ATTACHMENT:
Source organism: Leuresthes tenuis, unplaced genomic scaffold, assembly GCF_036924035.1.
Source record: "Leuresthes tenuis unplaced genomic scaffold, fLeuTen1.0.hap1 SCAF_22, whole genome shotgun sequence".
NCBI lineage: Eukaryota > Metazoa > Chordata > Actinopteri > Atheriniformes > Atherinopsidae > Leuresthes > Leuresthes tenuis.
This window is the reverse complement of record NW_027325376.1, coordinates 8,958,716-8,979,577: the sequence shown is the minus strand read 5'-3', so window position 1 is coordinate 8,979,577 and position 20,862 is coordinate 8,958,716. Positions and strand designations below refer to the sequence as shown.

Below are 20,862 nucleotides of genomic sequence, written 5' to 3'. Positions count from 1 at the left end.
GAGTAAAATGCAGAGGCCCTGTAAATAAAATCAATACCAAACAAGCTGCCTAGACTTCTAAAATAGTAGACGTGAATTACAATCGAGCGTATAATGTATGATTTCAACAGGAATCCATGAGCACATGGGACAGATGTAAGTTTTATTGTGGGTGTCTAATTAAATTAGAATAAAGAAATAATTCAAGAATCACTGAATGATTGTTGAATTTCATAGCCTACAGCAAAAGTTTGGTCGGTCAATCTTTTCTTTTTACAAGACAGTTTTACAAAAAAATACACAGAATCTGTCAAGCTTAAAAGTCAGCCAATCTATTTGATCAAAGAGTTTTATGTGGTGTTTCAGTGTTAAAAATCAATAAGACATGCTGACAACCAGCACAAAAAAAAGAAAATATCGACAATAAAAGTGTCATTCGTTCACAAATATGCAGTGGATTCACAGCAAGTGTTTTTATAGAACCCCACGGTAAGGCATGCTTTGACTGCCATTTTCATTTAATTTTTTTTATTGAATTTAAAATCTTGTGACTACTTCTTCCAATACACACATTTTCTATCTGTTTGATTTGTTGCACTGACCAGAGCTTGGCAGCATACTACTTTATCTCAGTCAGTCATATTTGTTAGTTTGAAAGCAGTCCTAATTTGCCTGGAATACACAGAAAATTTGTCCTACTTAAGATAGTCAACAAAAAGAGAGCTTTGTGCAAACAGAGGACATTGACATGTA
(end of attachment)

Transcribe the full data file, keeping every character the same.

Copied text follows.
Source organism: Leuresthes tenuis, unplaced genomic scaffold, assembly GCF_036924035.1.
Source record: "Leuresthes tenuis unplaced genomic scaffold, fLeuTen1.0.hap1 SCAF_22, whole genome shotgun sequence".
NCBI lineage: Eukaryota > Metazoa > Chordata > Actinopteri > Atheriniformes > Atherinopsidae > Leuresthes > Leuresthes tenuis.
This window is the reverse complement of record NW_027325376.1, coordinates 8,958,716-8,979,577: the sequence shown is the minus strand read 5'-3', so window position 1 is coordinate 8,979,577 and position 20,862 is coordinate 8,958,716. Positions and strand designations below refer to the sequence as shown.

Below are 20,862 nucleotides of genomic sequence, written 5' to 3'. Positions count from 1 at the left end.
GAGTAAAATGCAGAGGCCCTGTAAATAAAATCAATACCAAACAAGCTGCCTAGACTTCTAAAATAGTAGACGTGAATTACAATCGAGCGTATAATGTATGATTTCAACAGGAATCCATGAGCACATGGGACAGATGTAAGTTTTATTGTGGGTGTCTAATTAAATTAGAATAAAGAAATAATTCAAGAATCACTGAATGATTGTTGAATTTCATAGCCTACAGCAAAAGTTTGGTCGGTCAATCTTTTCTTTTTACAAGACAGTTTTACAAAAAAATACACAGAATCTGTCAAGCTTAAAAGTCAGCCAATCTATTTGATCAAAGAGTTTTATGTGGTGTTTCAGTGTTAAAAATCAATAAGACATGCTGACAACCAGCACAAAAAAAAGAAAATATCGACAATAAAAGTGTCATTCGTTCACAAATATGCAGTGGATTCACAGCAAGTGTTTTTATAGAACCCCACGGTAAGGCATGCTTTGACTGCCATTTTCATTTAATTTTTTTTATTGAATTTAAAATCTTGTGACTACTTCTTCCAATACACACATTTTCTATCTGTTTGATTTGTTGCACTGACCAGAGCTTGGCAGCATACTACTTTATCTCAGTCAGTCATATTTGTTAGTTTGAAAGCAGTCCTAATTTGCCTGGAATACACAGAAAATTTGTCCTACTTAAGATAGTCAACAAAAAGAGAGCTTTGTGCAAACAGAGGACATTGACATGTA